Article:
I love Loretta. This is a wonderful old woman in a visor with her walker-walking husband who, following Loretta, blessed me like a bedoin guru that traded in his loincloth for blue-jeans with an elastic waistband, a thin polo and a straw hat. They brought their shrimpy rat-dog who they “can’t go anywhere without” to the park to join us, Abilenians of one sort or another, gathered to celebrate World Refugee Day a few months late.
This was last Sunday night. Working for the International Rescue Committee has been unbelievable. Really. From the time I applied to now, the whole thing has been a beautiful gift.
Some favorite moments? Glad you asked.
-Seeing some refugees who had taken the wrong bus, passing them in my car in a hurry with no time to give them a ride as they walked past my car toward the office. They were a mixed group, a particularly tall family of Africans walking far ahead of a scrambling-to-keep-up short family of Bhutanese. You could almost read the emotions on each face, the feeling of improperness of the tall, aged and experienced mother, the impatience of her son, the respect of the other family’s short father, the kindness of the one farthest back, the short sister who knows no English but is proud to go with the flow, proud that she has not lost them all who seem to go ahead of her with their long legs and their knowledge and worldly perspective.
-A new mother telling me that all had changed after her son was born, that “he is [her] heart”, that she is able to see herself really for the first time.
-Seeing a favorite of mine, a young woman, standing in a soft pink, ’80’s style dress, with shoulder pads like tiny angel wings protesting their being hidden. Her standing there at the bus stop with the clear plastic book cover she used as a purse, waiting alone in a contented posture, almost looking pleased that she is who she is where she is.
-Burundians, Congolese, Liberians, Sierra-Leonese, Bhutanese, Cubans, Texans and more, all mixing in amongst live performances of song and dance, ethnic foods, fashions, and inflatable moon-bouncers. I believe everyone enjoyed everyone last Sunday. I saw every face I have loved, every smile I have chased around town to scold and save from job termination, every hand I have shaken upon first meeting, every smile that has grown from mutual admiration and recognition of respect. It all mixed around me for a few hours.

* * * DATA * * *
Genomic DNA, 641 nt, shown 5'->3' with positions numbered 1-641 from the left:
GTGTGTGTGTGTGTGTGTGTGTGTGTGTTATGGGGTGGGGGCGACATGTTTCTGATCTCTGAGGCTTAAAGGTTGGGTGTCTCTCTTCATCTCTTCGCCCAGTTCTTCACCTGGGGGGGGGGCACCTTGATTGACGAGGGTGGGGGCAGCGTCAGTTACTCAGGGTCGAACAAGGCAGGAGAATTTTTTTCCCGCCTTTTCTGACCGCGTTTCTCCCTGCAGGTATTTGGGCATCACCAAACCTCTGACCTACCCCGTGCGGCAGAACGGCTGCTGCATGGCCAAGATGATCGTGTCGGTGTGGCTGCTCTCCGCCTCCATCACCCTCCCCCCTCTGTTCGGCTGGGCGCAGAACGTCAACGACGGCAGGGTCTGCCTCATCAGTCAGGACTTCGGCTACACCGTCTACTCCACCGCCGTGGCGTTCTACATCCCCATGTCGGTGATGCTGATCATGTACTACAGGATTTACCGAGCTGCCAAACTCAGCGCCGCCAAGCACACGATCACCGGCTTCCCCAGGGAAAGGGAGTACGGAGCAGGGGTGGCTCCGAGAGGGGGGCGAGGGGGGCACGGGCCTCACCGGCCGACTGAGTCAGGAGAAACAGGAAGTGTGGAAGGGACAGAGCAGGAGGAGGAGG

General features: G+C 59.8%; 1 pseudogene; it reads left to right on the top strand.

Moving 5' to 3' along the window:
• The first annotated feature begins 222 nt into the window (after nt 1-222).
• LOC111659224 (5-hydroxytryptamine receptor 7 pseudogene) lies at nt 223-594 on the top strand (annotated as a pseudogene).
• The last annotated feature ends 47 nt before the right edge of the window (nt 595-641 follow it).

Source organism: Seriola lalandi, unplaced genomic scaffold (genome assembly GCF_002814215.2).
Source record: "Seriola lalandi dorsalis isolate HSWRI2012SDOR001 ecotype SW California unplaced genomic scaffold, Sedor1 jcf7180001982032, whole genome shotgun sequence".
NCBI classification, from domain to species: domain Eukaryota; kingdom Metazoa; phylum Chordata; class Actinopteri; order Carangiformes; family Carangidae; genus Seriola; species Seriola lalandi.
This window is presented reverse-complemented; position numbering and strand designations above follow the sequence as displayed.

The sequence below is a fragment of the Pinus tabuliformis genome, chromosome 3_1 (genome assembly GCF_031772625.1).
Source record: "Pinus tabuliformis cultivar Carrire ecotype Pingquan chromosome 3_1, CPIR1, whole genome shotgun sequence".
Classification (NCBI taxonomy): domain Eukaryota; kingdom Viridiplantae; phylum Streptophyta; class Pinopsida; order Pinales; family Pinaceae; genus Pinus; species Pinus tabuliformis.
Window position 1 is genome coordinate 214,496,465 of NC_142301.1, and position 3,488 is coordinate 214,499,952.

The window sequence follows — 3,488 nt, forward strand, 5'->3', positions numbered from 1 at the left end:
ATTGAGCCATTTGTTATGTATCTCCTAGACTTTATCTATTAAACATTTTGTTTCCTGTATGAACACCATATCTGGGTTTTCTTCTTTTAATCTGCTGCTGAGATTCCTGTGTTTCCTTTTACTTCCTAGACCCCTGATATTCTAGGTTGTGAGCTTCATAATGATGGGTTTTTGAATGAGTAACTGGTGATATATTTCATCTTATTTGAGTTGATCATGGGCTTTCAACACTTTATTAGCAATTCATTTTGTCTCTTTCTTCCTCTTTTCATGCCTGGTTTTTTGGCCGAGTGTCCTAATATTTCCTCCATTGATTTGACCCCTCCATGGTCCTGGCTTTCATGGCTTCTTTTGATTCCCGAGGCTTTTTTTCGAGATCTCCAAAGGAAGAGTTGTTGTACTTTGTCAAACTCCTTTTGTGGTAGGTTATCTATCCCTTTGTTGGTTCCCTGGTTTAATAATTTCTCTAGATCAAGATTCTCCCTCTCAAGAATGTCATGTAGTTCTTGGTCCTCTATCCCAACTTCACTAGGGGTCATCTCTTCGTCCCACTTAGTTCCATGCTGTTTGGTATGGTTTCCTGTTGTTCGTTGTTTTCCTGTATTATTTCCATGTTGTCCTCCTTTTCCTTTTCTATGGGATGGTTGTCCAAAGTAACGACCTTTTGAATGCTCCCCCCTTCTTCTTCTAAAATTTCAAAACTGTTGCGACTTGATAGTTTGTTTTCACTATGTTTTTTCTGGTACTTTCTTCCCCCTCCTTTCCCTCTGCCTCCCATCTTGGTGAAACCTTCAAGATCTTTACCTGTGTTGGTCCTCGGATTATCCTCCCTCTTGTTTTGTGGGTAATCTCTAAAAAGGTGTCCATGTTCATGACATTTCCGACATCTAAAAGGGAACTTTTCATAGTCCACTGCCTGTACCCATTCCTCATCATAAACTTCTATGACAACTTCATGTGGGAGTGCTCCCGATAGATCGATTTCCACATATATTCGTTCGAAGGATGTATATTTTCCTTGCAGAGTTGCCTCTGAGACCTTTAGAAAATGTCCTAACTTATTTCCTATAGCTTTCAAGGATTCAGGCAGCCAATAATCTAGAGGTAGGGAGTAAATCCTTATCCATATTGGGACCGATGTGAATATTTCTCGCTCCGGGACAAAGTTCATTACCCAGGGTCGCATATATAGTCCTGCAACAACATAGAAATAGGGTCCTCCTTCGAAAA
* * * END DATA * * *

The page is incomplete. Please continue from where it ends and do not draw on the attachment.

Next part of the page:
I don’t think you can experience this with the non-human things you may love. You will not see your beloved dog mix with your most-admired paintings and your love for Canadian wilderness and sunsets into something that combines them all in one being to love. Such things cannot meld into a single beloved, a dog with sunset-toned acrylic fur and Canadian foliage for legs. Such a thing cannot sit before you, jump in you lap smearing paint and warm-light licks.
But to see so many people that you love see each other, present themselves to one another, and then to be accepted is a phenomenon. They the, from 5-9 on a Sunday evening, become one entity, a community to embrace, to enter and let swirl around you on all sides Every sense was electrified. The thing loved me with handshakes and hugs, with dhal and casava leaves, with swahili lyrics and talk of familia, with visions of saris and sarongs and dignity, with the wind of each pull and push of it. I swam in it and drank from it. I left the night full and hungry still.
That’s how I feel leaving the IRC. Full and hungry still.